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Hilarie Hartel Cranmer MD, MPH is an attending physician at the MGH Department of Emergency Medicine and the Director of Disaster Response in the MGH Center for Global Health.
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Dr. Cranmer, attending physician in the Department of Emergency Medicine at Massachusetts General Hospital, received her MD from Washington University School of Medicine. At the Harvard School of Public Health, Dr. Cranmer received a Masters in Public Health. She completed her residency in emergency medicine with Harvard Affiliated Emergency Medicine Residency Program (HAEMR) at Brigham and Women's Hospital and MGH. She completed her fellowship in International Emergency Medicine and Health at Brigham and Women's Hospital. Dr. Cranmer has used her training in emergency medicine and public health to work effectively in crises in the developing world. She has done work in post-conflict Kosovo, AIDS-ravaged Africa, tsunami-and-conflict-affected Indonesia and Sri Lanka, hurricane-impacted Louisiana after Katrina, earthquake-devastated Haiti and Arab-spring affected Tunisia. Dr. Cranmer uses her experiences in these disaster stricken areas to help prepare leaders in the fields of emergency medicine and humanitarian crises. She has implemented didactic and hands-on training for all ranges of providers. She has been the Director of Education in the Harvard Humanitarian Initiative, a Harvard-University wide program that seeks to provide a multi-disciplinary response for humanitarian interventions. She is also the founding Director of the Global Women's Health Fellowship Program, in the Division of Women's Health at BWH.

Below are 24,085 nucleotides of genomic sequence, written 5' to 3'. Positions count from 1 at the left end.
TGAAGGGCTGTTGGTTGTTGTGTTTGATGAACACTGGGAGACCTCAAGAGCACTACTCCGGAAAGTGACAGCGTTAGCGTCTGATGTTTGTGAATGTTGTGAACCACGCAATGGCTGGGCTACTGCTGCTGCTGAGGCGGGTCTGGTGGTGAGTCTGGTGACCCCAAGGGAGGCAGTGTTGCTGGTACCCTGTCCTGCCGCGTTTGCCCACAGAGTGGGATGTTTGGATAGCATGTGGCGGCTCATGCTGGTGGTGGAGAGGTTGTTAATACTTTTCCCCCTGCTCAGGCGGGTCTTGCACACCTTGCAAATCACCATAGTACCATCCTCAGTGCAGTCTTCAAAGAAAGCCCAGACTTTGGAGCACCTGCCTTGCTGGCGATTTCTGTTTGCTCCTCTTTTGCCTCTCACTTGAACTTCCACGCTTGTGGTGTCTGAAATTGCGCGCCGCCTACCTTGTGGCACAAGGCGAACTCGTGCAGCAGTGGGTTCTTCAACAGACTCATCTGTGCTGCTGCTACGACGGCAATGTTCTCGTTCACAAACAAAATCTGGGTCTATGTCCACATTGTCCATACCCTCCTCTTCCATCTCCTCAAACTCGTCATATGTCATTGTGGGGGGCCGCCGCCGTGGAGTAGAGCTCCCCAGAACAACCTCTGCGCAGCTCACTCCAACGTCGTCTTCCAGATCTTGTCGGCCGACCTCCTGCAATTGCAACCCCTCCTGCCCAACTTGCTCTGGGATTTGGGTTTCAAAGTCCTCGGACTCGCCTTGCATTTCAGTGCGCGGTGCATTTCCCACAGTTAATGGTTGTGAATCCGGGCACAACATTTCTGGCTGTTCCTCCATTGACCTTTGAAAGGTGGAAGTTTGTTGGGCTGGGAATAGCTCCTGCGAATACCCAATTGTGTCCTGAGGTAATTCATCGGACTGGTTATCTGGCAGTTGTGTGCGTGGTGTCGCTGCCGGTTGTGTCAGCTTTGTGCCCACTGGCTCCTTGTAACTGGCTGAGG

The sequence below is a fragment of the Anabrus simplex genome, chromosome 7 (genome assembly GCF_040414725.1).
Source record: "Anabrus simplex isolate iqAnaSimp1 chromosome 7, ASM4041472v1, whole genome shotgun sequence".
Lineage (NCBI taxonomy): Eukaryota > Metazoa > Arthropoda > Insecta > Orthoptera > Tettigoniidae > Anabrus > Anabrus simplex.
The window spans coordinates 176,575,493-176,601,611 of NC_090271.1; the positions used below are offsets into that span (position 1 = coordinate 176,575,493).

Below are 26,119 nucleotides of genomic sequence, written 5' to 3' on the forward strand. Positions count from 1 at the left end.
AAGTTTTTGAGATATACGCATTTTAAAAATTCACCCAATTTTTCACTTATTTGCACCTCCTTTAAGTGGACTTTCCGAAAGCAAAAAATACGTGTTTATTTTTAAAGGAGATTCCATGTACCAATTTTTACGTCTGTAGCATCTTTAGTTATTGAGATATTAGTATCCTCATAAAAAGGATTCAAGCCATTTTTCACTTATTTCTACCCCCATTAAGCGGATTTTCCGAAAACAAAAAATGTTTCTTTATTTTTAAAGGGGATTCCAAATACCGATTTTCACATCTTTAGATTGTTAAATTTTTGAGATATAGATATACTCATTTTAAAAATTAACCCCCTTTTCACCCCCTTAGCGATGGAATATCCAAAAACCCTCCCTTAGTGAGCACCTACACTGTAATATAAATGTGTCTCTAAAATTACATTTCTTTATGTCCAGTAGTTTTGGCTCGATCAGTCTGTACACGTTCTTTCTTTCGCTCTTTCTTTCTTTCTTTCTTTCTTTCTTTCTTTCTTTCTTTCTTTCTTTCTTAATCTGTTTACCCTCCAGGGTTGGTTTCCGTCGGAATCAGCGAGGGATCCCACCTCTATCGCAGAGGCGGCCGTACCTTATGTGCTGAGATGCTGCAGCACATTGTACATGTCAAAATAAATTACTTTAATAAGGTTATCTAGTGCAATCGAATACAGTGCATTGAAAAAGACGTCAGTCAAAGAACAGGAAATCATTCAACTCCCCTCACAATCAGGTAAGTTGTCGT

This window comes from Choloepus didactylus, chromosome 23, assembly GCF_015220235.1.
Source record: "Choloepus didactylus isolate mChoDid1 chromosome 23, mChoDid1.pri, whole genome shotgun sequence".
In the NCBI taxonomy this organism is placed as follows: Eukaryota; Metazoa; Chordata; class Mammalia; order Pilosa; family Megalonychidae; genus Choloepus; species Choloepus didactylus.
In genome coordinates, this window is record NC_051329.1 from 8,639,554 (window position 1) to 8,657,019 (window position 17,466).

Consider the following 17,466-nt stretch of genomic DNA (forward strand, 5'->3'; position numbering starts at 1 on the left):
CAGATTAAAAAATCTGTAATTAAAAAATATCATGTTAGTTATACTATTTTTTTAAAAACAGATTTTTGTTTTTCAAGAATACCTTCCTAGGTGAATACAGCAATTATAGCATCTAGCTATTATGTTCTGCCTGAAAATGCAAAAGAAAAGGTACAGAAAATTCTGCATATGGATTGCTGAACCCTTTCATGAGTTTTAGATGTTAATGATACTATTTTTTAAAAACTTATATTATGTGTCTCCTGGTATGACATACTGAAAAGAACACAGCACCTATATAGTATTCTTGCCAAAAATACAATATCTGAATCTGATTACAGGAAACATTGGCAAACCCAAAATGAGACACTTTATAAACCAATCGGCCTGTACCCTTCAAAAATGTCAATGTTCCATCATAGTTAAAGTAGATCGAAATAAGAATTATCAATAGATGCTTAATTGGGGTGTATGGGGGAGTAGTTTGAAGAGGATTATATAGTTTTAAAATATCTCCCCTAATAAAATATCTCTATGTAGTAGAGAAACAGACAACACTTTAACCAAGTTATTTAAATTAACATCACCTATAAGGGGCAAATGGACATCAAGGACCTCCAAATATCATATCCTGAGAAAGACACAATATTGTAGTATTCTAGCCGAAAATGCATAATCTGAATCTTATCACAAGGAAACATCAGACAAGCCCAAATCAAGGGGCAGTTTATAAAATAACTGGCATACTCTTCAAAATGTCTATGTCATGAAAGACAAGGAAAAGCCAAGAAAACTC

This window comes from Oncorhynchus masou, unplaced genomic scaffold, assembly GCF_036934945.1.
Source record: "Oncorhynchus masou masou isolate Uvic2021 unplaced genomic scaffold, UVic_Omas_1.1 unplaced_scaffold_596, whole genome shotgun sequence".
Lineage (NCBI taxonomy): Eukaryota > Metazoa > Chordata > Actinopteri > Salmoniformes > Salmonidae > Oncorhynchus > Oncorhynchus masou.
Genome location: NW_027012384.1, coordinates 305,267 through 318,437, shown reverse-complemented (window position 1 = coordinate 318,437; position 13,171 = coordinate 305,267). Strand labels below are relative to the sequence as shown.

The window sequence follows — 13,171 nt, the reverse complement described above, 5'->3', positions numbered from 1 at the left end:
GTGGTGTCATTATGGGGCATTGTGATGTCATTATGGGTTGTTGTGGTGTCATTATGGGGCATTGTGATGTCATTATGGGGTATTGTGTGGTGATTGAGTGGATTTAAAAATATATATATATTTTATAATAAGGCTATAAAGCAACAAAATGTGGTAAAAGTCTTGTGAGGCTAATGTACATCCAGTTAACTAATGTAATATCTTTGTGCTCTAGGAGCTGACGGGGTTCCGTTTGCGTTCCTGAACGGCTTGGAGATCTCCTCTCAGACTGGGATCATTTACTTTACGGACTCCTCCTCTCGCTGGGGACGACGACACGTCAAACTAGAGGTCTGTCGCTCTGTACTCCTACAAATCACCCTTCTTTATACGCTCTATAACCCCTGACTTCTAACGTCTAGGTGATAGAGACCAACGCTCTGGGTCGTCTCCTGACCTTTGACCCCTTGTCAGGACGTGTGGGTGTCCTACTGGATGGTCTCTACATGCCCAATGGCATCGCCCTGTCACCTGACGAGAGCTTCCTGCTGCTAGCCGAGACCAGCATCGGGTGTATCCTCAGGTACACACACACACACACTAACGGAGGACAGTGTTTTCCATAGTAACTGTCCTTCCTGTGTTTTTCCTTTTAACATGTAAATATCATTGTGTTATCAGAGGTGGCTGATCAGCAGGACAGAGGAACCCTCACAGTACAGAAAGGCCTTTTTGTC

Dr. Cranmer's research interests are focused on international disaster relief, global health, and professionalization of humanitarian assistance.
Historic rain and tornado warnings weren't enough to deter a team from the MGH Center for Global Health's Office of Disaster Response from attending a training simulation in Little Rock, Arkansas on Nov. 18-23.
On April 25, a devastating 7.8-magnitude earthquake struck Nepal – the country's worst in more than 80 years. As the death toll continues to rise to more than 5,000, an additional 9,000 people have been injured, and there are thousands more without homes. The earthquake is a major catastrophe to the Nepalese people, as well as the country's infrastructure as a whole.
While the international response to the Ebola epidemic included unprecedented measures that appeared to be gaining control of the outbreak by the end of 2014, the past year has also revealed critical weaknesses in the global public health system.
Recently, the MGH Center for Global Health convened members of the MGH community for a seminar discussing a range of issues related to the Ebola outbreak, including the latest research, hospital preparedness and reports from the field.
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